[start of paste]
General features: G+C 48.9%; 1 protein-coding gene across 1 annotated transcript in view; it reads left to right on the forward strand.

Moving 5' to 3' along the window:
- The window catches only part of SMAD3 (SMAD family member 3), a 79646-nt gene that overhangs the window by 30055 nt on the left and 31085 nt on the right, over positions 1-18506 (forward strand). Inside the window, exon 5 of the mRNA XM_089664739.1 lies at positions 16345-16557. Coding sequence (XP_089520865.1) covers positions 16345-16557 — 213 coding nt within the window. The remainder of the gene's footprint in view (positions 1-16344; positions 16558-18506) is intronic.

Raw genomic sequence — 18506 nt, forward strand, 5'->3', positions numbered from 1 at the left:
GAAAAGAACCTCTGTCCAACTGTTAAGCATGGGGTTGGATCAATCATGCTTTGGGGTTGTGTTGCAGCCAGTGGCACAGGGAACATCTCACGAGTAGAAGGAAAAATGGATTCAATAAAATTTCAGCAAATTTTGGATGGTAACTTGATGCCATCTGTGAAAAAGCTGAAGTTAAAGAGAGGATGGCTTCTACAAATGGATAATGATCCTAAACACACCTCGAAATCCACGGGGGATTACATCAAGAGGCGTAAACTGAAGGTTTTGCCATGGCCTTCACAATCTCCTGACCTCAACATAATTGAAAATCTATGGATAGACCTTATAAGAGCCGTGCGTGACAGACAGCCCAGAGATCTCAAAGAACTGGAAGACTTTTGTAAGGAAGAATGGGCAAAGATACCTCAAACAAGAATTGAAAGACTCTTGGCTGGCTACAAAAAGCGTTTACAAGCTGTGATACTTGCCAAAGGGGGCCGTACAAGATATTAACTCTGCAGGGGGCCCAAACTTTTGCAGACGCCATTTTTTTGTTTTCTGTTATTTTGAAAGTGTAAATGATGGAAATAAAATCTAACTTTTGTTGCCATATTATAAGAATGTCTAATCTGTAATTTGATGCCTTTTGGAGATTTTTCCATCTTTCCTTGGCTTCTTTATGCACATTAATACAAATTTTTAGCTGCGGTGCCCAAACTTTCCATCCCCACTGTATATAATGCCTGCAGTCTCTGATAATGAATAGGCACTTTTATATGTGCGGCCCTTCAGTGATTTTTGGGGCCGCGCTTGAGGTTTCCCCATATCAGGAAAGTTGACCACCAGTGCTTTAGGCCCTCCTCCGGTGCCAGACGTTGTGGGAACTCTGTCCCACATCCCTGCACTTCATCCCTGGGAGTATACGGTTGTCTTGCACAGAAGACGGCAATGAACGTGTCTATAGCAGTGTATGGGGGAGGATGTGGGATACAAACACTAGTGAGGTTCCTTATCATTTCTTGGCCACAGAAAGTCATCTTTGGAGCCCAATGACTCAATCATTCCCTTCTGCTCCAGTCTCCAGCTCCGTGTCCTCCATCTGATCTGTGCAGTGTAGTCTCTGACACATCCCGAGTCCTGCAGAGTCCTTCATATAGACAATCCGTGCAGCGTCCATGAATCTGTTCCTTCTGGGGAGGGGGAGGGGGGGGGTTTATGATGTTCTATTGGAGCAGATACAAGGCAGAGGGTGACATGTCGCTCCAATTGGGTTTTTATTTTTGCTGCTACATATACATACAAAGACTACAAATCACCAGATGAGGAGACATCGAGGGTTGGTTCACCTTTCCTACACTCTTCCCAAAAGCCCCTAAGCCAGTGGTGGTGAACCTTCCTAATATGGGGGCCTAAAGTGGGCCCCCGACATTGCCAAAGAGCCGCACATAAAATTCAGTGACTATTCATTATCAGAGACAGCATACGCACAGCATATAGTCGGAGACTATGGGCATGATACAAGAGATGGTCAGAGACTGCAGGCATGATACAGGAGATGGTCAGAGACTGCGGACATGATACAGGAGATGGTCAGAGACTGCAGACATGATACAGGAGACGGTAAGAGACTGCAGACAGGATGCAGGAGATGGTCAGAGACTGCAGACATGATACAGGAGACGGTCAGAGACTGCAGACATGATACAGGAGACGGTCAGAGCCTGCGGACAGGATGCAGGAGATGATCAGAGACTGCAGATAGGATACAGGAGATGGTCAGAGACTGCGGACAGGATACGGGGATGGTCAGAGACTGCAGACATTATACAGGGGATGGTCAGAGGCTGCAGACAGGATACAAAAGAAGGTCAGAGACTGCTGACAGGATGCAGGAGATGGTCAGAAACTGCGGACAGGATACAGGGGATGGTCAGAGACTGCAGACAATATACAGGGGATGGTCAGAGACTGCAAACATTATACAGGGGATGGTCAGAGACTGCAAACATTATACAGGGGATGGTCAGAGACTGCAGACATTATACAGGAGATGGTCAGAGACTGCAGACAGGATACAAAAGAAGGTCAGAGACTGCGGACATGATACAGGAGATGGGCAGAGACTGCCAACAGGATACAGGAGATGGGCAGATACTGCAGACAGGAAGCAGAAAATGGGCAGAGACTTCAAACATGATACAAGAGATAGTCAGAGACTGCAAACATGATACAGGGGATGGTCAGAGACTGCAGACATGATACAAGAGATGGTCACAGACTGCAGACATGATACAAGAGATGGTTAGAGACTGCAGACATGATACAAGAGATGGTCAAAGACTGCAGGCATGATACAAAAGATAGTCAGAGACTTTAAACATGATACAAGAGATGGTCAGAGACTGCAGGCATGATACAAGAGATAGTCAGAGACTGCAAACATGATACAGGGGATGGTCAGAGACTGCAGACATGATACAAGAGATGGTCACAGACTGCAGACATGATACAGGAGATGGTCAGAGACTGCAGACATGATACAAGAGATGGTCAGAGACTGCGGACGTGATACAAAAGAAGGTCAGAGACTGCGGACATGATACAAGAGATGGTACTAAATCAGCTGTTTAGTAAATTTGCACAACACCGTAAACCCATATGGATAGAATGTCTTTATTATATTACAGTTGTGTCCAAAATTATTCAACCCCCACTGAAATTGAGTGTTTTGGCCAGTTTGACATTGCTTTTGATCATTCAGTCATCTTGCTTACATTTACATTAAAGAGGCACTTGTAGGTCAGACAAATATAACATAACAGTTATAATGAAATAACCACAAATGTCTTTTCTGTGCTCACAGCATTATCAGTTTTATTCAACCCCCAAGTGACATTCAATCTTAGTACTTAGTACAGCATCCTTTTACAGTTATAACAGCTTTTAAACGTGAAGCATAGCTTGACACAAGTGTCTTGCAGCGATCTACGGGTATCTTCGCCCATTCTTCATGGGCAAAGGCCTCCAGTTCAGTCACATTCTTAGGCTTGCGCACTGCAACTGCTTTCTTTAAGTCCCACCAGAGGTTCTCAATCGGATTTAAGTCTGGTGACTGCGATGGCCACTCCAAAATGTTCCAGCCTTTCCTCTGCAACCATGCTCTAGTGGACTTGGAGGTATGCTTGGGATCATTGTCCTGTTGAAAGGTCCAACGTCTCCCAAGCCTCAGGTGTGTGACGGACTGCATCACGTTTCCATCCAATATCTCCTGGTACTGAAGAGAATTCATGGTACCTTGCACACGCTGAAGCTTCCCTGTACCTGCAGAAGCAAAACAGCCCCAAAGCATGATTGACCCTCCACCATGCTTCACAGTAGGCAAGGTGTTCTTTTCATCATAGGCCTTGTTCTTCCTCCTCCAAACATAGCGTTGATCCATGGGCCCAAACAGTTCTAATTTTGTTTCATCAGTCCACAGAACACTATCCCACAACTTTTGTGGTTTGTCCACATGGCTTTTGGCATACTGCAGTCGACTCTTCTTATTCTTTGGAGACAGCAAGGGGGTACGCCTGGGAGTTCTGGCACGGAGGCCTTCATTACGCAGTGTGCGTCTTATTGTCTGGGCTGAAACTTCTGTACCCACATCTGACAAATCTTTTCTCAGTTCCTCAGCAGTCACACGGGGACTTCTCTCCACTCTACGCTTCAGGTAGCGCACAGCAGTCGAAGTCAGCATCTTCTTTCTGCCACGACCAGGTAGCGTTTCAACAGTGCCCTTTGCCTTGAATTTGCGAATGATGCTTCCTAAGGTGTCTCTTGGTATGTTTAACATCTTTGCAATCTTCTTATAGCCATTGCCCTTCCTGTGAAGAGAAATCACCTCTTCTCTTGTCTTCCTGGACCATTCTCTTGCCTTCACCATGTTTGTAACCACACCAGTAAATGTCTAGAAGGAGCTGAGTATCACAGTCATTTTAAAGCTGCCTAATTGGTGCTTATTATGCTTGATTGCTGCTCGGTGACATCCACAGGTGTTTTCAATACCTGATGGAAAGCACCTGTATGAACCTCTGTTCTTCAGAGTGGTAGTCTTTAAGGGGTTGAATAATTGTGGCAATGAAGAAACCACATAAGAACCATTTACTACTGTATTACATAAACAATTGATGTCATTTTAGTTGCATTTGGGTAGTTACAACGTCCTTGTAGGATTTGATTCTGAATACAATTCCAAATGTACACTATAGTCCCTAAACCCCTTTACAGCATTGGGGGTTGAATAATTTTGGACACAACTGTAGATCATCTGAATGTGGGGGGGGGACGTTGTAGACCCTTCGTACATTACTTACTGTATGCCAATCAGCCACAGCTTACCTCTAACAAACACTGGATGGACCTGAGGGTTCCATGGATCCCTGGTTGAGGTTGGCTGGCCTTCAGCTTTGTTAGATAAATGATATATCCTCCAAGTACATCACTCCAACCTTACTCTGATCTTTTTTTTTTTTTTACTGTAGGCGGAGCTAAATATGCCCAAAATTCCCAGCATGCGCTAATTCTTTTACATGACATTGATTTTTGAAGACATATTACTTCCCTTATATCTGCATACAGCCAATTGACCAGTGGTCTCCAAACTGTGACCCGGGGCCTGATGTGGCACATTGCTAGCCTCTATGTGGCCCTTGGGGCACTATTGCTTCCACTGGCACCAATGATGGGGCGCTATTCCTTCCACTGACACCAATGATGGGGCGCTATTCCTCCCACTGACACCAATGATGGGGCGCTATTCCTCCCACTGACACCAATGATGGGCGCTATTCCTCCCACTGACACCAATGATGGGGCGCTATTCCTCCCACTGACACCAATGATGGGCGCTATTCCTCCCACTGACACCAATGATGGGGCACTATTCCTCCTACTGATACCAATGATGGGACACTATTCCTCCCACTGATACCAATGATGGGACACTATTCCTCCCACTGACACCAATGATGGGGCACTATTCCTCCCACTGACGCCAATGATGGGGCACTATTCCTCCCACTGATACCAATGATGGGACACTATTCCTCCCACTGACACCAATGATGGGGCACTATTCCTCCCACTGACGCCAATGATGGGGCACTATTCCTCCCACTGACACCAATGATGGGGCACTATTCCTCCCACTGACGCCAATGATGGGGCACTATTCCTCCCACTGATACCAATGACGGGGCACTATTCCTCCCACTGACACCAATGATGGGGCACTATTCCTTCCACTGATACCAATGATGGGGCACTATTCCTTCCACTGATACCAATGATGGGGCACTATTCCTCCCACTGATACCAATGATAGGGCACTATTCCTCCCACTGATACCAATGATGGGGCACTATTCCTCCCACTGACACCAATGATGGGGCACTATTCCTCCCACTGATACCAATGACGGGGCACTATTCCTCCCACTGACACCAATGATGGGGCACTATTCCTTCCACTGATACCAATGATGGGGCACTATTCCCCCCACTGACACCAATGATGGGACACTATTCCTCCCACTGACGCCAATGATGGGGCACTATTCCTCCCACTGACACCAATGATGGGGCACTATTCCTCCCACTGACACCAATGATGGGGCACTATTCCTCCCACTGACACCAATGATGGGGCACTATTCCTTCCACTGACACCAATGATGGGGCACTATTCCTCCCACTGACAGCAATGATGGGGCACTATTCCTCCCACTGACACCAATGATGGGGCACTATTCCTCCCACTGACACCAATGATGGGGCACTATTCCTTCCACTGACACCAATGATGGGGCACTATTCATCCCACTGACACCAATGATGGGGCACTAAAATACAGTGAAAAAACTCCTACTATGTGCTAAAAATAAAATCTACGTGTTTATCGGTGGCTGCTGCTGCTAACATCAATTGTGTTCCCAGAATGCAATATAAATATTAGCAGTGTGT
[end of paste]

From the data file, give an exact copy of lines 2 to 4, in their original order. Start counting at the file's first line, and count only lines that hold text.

Moving 5' to 3' along the window:
- The window catches only part of SMAD3 (SMAD family member 3), a 79646-nt gene that overhangs the window by 30055 nt on the left and 31085 nt on the right, over positions 1-18506 (forward strand). Inside the window, exon 5 of the mRNA XM_089664739.1 lies at positions 16345-16557. Coding sequence (XP_089520865.1) covers positions 16345-16557 — 213 coding nt within the window. The remainder of the gene's footprint in view (positions 1-16344; positions 16558-18506) is intronic.

Raw genomic sequence — 18506 nt, forward strand, 5'->3', positions numbered from 1 at the left: